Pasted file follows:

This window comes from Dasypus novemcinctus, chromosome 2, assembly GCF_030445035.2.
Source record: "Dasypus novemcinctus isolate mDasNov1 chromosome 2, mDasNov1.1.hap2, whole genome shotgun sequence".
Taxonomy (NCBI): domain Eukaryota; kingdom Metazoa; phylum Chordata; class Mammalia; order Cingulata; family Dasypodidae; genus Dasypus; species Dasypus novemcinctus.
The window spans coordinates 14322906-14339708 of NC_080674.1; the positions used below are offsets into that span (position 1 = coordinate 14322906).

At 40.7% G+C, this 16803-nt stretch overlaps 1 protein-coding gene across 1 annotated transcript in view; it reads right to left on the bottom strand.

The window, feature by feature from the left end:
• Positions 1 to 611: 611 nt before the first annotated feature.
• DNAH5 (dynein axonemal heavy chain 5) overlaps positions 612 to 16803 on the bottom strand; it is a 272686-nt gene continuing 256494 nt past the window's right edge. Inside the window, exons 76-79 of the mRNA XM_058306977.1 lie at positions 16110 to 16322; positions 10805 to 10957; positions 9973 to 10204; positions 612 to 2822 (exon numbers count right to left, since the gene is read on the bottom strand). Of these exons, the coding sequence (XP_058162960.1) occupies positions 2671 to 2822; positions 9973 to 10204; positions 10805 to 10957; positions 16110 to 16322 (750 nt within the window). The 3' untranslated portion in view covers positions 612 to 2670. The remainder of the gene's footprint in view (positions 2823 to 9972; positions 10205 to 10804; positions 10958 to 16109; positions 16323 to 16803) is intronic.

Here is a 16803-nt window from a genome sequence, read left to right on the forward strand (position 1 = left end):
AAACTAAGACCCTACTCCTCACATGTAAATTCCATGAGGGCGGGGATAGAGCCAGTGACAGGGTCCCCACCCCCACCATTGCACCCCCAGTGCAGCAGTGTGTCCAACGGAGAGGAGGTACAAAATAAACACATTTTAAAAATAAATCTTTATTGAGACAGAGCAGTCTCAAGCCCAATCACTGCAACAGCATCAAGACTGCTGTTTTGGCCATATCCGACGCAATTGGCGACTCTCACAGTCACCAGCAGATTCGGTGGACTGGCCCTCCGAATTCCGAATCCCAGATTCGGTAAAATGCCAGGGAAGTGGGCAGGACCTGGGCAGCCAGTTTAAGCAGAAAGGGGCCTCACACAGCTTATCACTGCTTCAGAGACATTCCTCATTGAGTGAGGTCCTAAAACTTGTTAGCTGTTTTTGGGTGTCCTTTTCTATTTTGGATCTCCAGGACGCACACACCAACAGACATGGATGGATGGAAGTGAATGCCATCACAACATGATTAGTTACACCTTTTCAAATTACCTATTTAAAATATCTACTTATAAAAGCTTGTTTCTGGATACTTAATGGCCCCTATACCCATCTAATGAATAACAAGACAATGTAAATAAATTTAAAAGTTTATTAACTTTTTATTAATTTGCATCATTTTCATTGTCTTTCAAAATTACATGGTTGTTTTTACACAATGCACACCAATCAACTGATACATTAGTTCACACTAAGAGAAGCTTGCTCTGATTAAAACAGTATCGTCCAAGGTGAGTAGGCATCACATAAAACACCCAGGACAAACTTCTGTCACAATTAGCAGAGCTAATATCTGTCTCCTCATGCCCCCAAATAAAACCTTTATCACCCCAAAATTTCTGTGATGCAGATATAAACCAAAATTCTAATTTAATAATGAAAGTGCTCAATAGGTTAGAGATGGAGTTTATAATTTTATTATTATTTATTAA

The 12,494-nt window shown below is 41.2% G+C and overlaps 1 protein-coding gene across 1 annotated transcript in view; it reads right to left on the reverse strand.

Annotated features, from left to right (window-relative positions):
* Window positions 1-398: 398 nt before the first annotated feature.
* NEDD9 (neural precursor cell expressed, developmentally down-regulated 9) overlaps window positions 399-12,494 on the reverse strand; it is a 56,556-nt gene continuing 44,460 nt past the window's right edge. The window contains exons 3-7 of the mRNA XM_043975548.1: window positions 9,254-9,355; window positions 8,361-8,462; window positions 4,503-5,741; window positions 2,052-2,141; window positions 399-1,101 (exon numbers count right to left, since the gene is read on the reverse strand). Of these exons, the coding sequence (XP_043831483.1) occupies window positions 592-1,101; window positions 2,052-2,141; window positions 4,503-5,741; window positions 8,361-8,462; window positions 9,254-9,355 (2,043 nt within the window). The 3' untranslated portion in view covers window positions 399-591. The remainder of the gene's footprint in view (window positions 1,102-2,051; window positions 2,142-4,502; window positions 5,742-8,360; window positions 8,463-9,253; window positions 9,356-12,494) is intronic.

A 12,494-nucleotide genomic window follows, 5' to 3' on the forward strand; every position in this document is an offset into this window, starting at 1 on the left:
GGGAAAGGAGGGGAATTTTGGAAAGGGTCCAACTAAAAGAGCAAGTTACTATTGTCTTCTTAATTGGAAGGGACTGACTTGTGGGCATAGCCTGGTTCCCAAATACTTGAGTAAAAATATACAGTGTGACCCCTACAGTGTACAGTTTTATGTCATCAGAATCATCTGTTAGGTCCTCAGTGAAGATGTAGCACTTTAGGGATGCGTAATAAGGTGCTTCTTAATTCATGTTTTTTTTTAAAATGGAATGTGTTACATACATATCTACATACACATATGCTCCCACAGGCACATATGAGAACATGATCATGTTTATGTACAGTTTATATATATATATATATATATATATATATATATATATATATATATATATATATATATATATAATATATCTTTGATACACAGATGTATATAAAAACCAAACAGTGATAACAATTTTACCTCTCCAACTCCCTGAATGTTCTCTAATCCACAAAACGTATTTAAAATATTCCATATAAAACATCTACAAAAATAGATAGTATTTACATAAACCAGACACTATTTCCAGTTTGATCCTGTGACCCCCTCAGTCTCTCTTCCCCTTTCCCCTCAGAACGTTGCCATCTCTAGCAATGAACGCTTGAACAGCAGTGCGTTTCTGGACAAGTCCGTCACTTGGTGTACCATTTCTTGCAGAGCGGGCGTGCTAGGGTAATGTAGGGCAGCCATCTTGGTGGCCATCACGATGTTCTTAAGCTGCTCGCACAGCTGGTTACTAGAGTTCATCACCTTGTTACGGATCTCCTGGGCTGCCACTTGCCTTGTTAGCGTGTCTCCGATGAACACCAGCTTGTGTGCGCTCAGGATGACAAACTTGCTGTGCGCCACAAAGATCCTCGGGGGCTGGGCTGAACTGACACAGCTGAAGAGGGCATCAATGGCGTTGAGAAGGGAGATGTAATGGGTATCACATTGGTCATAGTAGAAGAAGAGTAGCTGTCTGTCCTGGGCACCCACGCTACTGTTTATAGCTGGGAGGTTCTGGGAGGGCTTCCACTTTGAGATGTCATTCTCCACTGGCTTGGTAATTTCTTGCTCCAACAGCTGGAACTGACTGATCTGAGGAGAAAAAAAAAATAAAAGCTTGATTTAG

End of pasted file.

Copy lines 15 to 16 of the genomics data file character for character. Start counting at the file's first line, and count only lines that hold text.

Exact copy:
A 12,494-nucleotide genomic window follows, 5' to 3' on the forward strand; every position in this document is an offset into this window, starting at 1 on the left:
GGGAAAGGAGGGGAATTTTGGAAAGGGTCCAACTAAAAGAGCAAGTTACTATTGTCTTCTTAATTGGAAGGGACTGACTTGTGGGCATAGCCTGGTTCCCAAATACTTGAGTAAAAATATACAGTGTGACCCCTACAGTGTACAGTTTTATGTCATCAGAATCATCTGTTAGGTCCTCAGTGAAGATGTAGCACTTTAGGGATGCGTAATAAGGTGCTTCTTAATTCATGTTTTTTTTTAAAATGGAATGTGTTACATACATATCTACATACACATATGCTCCCACAGGCACATATGAGAACATGATCATGTTTATGTACAGTTTATATATATATATATATATATATATATATATATATATATATATATATATATATATATATATAATATATCTTTGATACACAGATGTATATAAAAACCAAACAGTGATAACAATTTTACCTCTCCAACTCCCTGAATGTTCTCTAATCCACAAAACGTATTTAAAATATTCCATATAAAACATCTACAAAAATAGATAGTATTTACATAAACCAGACACTATTTCCAGTTTGATCCTGTGACCCCCTCAGTCTCTCTTCCCCTTTCCCCTCAGAACGTTGCCATCTCTAGCAATGAACGCTTGAACAGCAGTGCGTTTCTGGACAAGTCCGTCACTTGGTGTACCATTTCTTGCAGAGCGGGCGTGCTAGGGTAATGTAGGGCAGCCATCTTGGTGGCCATCACGATGTTCTTAAGCTGCTCGCACAGCTGGTTACTAGAGTTCATCACCTTGTTACGGATCTCCTGGGCTGCCACTTGCCTTGTTAGCGTGTCTCCGATGAACACCAGCTTGTGTGCGCTCAGGATGACAAACTTGCTGTGCGCCACAAAGATCCTCGGGGGCTGGGCTGAACTGACACAGCTGAAGAGGGCATCAATGGCGTTGAGAAGGGAGATGTAATGGGTATCACATTGGTCATAGTAGAAGAAGAGTAGCTGTCTGTCCTGGGCACCCACGCTACTGTTTATAGCTGGGAGGTTCTGGGAGGGCTTCCACTTTGAGATGTCATTCTCCACTGGCTTGGTAATTTCTTGCTCCAACAGCTGGAACTGACTGATCTGAGGAGAAAAAAAAAATAAAAGCTTGATTTAG